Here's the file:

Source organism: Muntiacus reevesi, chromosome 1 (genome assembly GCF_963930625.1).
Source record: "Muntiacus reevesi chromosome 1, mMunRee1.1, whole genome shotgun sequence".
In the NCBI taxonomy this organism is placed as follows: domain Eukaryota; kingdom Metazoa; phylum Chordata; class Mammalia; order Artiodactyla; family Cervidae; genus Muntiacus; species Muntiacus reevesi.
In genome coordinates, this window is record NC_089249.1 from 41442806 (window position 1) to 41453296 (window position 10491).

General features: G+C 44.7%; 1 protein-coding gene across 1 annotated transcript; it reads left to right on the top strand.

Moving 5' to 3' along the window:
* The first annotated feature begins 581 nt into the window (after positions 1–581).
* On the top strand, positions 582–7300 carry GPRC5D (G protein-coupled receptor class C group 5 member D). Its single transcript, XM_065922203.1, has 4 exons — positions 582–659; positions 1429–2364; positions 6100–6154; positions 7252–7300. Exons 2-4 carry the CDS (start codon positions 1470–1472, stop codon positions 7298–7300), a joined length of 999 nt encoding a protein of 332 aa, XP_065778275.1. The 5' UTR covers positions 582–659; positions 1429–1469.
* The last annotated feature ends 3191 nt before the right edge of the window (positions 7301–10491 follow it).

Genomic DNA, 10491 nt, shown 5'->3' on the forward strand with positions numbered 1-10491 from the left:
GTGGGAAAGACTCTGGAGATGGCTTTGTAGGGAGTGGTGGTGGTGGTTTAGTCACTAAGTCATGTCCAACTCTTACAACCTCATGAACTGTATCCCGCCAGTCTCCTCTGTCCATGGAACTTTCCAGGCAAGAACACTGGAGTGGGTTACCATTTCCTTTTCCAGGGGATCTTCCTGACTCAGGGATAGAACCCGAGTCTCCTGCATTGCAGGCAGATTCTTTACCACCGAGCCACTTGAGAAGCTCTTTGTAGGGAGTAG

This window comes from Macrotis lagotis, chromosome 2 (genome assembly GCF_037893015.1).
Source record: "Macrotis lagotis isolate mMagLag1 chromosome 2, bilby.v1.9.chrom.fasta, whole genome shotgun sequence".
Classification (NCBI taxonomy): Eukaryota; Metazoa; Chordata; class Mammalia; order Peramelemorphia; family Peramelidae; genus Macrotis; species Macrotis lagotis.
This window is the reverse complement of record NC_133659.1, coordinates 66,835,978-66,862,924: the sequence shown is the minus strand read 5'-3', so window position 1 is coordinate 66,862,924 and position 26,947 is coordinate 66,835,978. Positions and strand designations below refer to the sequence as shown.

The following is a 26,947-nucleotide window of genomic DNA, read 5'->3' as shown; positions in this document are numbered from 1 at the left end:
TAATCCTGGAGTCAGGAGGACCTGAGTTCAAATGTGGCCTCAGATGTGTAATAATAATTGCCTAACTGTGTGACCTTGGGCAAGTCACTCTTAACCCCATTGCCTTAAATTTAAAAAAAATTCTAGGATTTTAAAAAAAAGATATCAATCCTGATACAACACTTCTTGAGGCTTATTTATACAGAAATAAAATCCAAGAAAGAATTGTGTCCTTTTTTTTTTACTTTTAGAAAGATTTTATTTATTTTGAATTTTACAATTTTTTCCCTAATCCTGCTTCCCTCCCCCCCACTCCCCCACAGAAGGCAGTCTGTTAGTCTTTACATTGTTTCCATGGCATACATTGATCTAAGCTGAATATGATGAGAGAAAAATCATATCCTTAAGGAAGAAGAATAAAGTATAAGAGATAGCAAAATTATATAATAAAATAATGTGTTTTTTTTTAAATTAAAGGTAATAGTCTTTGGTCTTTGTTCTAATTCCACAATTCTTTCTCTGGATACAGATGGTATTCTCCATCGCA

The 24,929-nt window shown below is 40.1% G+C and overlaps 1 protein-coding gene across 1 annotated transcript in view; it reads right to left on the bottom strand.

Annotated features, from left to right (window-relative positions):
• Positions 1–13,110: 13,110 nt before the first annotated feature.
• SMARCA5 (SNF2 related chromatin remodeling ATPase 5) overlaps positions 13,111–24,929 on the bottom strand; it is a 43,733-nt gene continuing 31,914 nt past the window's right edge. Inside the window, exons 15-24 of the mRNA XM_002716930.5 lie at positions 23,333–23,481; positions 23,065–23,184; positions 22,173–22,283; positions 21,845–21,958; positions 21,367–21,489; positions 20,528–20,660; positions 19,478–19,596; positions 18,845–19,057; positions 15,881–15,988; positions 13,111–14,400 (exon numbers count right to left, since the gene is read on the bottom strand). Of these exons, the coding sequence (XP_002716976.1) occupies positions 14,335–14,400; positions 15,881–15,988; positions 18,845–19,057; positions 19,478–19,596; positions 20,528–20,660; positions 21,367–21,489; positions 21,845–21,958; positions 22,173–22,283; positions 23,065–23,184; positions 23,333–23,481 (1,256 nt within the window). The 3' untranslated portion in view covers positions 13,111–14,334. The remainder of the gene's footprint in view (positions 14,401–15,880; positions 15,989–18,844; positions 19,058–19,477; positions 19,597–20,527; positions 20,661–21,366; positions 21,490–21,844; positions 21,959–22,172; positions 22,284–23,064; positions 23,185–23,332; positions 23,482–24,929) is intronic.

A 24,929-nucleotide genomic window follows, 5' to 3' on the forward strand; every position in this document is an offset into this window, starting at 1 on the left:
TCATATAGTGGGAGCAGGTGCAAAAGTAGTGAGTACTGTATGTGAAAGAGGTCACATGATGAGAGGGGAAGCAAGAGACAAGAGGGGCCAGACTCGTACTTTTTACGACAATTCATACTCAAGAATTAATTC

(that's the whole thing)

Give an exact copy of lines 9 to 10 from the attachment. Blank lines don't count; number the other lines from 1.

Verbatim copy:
* The last annotated feature ends 3191 nt before the right edge of the window (positions 7301–10491 follow it).

Genomic DNA, 10491 nt, shown 5'->3' on the forward strand with positions numbered 1-10491 from the left: